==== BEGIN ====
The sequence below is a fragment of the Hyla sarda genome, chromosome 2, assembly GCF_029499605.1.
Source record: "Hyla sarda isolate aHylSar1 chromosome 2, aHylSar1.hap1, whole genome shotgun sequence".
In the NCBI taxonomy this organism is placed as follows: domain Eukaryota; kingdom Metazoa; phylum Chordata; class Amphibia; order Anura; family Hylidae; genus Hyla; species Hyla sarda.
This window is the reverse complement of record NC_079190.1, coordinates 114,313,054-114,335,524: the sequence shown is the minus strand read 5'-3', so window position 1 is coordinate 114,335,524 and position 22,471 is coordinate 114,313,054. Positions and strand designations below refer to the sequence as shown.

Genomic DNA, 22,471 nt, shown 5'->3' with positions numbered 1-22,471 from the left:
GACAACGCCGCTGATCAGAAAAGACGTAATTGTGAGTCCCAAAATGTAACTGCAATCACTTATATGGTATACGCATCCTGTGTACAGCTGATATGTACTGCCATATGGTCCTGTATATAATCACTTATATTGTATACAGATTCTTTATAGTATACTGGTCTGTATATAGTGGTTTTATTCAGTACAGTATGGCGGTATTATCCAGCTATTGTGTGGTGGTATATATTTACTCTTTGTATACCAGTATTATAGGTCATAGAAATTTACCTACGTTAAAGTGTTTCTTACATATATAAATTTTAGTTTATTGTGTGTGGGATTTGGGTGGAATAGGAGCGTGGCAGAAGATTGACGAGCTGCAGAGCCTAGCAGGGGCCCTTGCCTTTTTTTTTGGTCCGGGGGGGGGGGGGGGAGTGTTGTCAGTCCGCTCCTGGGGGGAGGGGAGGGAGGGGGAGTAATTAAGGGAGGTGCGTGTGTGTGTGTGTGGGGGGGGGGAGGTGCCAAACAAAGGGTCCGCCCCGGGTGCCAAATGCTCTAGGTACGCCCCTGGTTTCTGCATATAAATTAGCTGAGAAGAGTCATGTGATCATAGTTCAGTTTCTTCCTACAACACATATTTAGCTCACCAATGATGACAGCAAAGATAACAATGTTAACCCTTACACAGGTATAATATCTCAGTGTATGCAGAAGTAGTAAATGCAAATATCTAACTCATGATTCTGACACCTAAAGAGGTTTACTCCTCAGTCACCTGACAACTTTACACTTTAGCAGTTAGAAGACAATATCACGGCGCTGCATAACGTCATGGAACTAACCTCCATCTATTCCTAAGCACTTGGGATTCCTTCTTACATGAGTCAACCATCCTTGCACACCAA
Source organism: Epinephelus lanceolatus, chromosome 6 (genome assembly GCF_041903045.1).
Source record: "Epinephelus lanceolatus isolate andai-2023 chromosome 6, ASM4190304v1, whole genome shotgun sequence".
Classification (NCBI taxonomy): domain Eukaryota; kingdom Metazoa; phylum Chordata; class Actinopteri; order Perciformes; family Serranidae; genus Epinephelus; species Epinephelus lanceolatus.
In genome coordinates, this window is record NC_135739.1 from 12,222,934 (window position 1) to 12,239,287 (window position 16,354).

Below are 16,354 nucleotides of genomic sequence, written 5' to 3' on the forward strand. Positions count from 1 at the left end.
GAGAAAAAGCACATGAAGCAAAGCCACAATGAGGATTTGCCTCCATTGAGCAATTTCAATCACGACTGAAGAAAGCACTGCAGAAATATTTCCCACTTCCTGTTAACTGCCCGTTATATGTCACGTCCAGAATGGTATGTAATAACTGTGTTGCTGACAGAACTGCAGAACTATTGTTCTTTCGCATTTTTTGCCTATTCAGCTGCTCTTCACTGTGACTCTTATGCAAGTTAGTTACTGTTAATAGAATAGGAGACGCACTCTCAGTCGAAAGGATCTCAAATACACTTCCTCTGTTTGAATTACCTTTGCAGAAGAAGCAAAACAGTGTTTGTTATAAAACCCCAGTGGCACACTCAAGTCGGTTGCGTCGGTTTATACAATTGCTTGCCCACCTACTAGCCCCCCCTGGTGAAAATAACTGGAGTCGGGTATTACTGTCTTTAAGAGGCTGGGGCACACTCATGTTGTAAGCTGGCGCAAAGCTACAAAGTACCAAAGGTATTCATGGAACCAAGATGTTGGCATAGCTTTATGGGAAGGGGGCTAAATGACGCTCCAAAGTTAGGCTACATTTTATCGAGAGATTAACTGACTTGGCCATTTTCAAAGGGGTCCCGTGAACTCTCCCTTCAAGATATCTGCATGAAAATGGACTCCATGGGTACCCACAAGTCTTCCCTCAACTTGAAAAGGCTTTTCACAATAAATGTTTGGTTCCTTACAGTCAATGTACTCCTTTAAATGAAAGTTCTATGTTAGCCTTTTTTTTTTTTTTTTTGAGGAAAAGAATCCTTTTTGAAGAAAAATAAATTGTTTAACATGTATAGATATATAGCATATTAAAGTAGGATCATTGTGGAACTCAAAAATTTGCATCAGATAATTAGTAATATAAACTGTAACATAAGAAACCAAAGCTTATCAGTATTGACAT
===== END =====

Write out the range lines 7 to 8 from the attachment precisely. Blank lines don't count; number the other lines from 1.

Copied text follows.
Source organism: Epinephelus lanceolatus, chromosome 6 (genome assembly GCF_041903045.1).
Source record: "Epinephelus lanceolatus isolate andai-2023 chromosome 6, ASM4190304v1, whole genome shotgun sequence".